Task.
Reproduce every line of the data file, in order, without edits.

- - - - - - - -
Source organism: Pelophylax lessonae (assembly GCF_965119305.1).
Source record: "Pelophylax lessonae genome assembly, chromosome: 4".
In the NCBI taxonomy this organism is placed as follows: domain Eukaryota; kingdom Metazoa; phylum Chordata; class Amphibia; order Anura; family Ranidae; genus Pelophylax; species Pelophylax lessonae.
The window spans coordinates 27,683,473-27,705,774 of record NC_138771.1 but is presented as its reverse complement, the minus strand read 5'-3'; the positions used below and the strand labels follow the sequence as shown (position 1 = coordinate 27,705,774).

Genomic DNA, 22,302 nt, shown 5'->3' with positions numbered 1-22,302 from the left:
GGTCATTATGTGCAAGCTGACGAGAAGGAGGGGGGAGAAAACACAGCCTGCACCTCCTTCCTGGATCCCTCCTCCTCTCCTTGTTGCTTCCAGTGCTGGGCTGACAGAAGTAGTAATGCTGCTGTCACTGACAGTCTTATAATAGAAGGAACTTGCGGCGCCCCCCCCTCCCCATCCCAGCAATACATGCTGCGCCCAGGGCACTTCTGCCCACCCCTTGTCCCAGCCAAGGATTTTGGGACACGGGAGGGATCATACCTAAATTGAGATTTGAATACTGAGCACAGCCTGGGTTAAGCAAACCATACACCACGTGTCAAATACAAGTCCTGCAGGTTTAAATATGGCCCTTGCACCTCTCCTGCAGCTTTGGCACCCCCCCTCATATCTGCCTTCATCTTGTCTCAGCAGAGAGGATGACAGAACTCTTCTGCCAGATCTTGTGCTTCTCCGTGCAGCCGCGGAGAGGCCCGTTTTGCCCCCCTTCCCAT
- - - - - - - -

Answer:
Source organism: Pelophylax lessonae (assembly GCF_965119305.1).
Source record: "Pelophylax lessonae genome assembly, chromosome: 4".
In the NCBI taxonomy this organism is placed as follows: domain Eukaryota; kingdom Metazoa; phylum Chordata; class Amphibia; order Anura; family Ranidae; genus Pelophylax; species Pelophylax lessonae.
The window spans coordinates 27,683,473-27,705,774 of record NC_138771.1 but is presented as its reverse complement, the minus strand read 5'-3'; the positions used below and the strand labels follow the sequence as shown (position 1 = coordinate 27,705,774).

Genomic DNA, 22,302 nt, shown 5'->3' with positions numbered 1-22,302 from the left:
GGTCATTATGTGCAAGCTGACGAGAAGGAGGGGGGAGAAAACACAGCCTGCACCTCCTTCCTGGATCCCTCCTCCTCTCCTTGTTGCTTCCAGTGCTGGGCTGACAGAAGTAGTAATGCTGCTGTCACTGACAGTCTTATAATAGAAGGAACTTGCGGCGCCCCCCCCTCCCCATCCCAGCAATACATGCTGCGCCCAGGGCACTTCTGCCCACCCCTTGTCCCAGCCAAGGATTTTGGGACACGGGAGGGATCATACCTAAATTGAGATTTGAATACTGAGCACAGCCTGGGTTAAGCAAACCATACACCACGTGTCAAATACAAGTCCTGCAGGTTTAAATATGGCCCTTGCACCTCTCCTGCAGCTTTGGCACCCCCCCTCATATCTGCCTTCATCTTGTCTCAGCAGAGAGGATGACAGAACTCTTCTGCCAGATCTTGTGCTTCTCCGTGCAGCCGCGGAGAGGCCCGTTTTGCCCCCCTTCCCAT